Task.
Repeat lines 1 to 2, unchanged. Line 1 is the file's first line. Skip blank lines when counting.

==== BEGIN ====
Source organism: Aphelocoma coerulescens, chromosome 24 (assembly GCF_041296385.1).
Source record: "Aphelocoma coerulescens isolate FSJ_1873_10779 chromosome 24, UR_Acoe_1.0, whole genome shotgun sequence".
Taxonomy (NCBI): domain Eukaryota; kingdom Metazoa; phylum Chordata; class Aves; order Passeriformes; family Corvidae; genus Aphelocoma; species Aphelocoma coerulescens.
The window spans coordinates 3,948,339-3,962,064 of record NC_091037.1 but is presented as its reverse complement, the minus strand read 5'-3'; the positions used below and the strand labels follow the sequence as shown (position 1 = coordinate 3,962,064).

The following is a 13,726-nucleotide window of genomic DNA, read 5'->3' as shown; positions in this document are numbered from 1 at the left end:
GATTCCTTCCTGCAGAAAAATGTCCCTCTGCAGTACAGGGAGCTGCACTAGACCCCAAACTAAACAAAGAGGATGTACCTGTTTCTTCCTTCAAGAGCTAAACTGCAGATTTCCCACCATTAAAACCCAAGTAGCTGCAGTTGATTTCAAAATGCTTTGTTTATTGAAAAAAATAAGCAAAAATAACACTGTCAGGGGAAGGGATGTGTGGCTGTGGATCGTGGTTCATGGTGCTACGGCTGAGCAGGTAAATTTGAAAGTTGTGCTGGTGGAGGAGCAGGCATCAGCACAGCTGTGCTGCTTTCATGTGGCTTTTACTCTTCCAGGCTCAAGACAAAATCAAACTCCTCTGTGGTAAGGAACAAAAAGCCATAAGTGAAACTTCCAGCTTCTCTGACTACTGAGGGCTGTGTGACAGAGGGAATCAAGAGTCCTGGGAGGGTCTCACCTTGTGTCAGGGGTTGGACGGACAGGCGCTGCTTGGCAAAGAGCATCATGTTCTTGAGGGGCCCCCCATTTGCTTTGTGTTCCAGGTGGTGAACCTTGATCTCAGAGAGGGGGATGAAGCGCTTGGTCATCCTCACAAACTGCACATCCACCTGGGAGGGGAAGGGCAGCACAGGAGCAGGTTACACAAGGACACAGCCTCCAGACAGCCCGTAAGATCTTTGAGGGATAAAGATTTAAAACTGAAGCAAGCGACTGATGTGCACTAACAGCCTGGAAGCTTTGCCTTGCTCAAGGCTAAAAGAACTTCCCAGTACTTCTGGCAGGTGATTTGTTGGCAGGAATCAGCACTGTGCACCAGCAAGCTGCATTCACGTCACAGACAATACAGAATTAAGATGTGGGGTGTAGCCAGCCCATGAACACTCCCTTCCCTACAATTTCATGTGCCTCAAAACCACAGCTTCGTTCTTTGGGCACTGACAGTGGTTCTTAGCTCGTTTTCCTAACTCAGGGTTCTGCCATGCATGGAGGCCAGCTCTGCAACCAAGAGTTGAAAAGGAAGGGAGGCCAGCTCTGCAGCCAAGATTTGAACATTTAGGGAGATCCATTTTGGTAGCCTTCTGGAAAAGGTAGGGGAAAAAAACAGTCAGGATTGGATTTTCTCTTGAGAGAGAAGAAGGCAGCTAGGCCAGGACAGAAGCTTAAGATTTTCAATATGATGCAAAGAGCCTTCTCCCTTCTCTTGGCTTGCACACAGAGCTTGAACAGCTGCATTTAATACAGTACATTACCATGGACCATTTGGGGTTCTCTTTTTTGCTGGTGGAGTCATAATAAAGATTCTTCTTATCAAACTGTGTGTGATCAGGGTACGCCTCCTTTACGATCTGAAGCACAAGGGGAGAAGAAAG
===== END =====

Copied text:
Source organism: Aphelocoma coerulescens, chromosome 24 (assembly GCF_041296385.1).
Source record: "Aphelocoma coerulescens isolate FSJ_1873_10779 chromosome 24, UR_Acoe_1.0, whole genome shotgun sequence".